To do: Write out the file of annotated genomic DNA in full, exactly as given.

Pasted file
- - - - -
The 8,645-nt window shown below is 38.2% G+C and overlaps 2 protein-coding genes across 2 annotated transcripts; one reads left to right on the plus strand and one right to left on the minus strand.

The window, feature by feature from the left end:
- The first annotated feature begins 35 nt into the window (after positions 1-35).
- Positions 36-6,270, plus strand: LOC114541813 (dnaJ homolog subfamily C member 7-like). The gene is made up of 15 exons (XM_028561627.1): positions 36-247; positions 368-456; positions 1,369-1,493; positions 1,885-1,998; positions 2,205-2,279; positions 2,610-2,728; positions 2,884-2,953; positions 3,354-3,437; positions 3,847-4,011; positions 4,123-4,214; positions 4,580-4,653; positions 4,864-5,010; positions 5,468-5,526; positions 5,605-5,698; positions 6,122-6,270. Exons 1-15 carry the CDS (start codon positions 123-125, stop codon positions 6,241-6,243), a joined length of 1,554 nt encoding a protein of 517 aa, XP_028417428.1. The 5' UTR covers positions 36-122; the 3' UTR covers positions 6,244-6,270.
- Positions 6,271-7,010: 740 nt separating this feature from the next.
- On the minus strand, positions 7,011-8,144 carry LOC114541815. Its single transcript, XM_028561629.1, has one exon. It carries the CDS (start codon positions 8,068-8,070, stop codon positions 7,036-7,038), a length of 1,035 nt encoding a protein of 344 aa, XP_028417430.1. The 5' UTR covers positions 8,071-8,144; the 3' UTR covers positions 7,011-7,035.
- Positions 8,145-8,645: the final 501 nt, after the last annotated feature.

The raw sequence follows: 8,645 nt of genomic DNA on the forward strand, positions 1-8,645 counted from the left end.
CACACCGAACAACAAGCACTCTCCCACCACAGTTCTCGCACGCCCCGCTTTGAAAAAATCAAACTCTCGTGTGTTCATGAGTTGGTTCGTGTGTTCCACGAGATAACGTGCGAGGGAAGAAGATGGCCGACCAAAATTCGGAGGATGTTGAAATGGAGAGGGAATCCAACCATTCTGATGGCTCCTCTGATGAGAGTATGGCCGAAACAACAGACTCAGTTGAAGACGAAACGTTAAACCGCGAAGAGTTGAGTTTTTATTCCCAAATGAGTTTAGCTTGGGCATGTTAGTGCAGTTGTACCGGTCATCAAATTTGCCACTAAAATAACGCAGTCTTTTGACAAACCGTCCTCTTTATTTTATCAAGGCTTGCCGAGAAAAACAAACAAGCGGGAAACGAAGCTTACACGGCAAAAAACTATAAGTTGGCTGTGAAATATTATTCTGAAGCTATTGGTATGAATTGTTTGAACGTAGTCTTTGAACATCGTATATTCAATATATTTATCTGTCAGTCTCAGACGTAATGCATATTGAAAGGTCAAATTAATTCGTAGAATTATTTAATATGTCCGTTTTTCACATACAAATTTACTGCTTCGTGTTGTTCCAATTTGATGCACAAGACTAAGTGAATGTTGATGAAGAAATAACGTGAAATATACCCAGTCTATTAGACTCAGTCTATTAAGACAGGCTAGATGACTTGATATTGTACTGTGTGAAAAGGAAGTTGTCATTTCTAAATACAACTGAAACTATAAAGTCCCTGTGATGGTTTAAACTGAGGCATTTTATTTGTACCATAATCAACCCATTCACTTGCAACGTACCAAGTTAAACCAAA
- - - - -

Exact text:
The 8,645-nt window shown below is 38.2% G+C and overlaps 2 protein-coding genes across 2 annotated transcripts; one reads left to right on the plus strand and one right to left on the minus strand.

The window, feature by feature from the left end:
- The first annotated feature begins 35 nt into the window (after positions 1-35).
- Positions 36-6,270, plus strand: LOC114541813 (dnaJ homolog subfamily C member 7-like). The gene is made up of 15 exons (XM_028561627.1): positions 36-247; positions 368-456; positions 1,369-1,493; positions 1,885-1,998; positions 2,205-2,279; positions 2,610-2,728; positions 2,884-2,953; positions 3,354-3,437; positions 3,847-4,011; positions 4,123-4,214; positions 4,580-4,653; positions 4,864-5,010; positions 5,468-5,526; positions 5,605-5,698; positions 6,122-6,270. Exons 1-15 carry the CDS (start codon positions 123-125, stop codon positions 6,241-6,243), a joined length of 1,554 nt encoding a protein of 517 aa, XP_028417428.1. The 5' UTR covers positions 36-122; the 3' UTR covers positions 6,244-6,270.
- Positions 6,271-7,010: 740 nt separating this feature from the next.
- On the minus strand, positions 7,011-8,144 carry LOC114541815. Its single transcript, XM_028561629.1, has one exon. It carries the CDS (start codon positions 8,068-8,070, stop codon positions 7,036-7,038), a length of 1,035 nt encoding a protein of 344 aa, XP_028417430.1. The 5' UTR covers positions 8,071-8,144; the 3' UTR covers positions 7,011-7,035.
- Positions 8,145-8,645: the final 501 nt, after the last annotated feature.

The raw sequence follows: 8,645 nt of genomic DNA on the forward strand, positions 1-8,645 counted from the left end.
CACACCGAACAACAAGCACTCTCCCACCACAGTTCTCGCACGCCCCGCTTTGAAAAAATCAAACTCTCGTGTGTTCATGAGTTGGTTCGTGTGTTCCACGAGATAACGTGCGAGGGAAGAAGATGGCCGACCAAAATTCGGAGGATGTTGAAATGGAGAGGGAATCCAACCATTCTGATGGCTCCTCTGATGAGAGTATGGCCGAAACAACAGACTCAGTTGAAGACGAAACGTTAAACCGCGAAGAGTTGAGTTTTTATTCCCAAATGAGTTTAGCTTGGGCATGTTAGTGCAGTTGTACCGGTCATCAAATTTGCCACTAAAATAACGCAGTCTTTTGACAAACCGTCCTCTTTATTTTATCAAGGCTTGCCGAGAAAAACAAACAAGCGGGAAACGAAGCTTACACGGCAAAAAACTATAAGTTGGCTGTGAAATATTATTCTGAAGCTATTGGTATGAATTGTTTGAACGTAGTCTTTGAACATCGTATATTCAATATATTTATCTGTCAGTCTCAGACGTAATGCATATTGAAAGGTCAAATTAATTCGTAGAATTATTTAATATGTCCGTTTTTCACATACAAATTTACTGCTTCGTGTTGTTCCAATTTGATGCACAAGACTAAGTGAATGTTGATGAAGAAATAACGTGAAATATACCCAGTCTATTAGACTCAGTCTATTAAGACAGGCTAGATGACTTGATATTGTACTGTGTGAAAAGGAAGTTGTCATTTCTAAATACAACTGAAACTATAAAGTCCCTGTGATGGTTTAAACTGAGGCATTTTATTTGTACCATAATCAACCCATTCACTTGCAACGTACCAAGTTAAACCAAA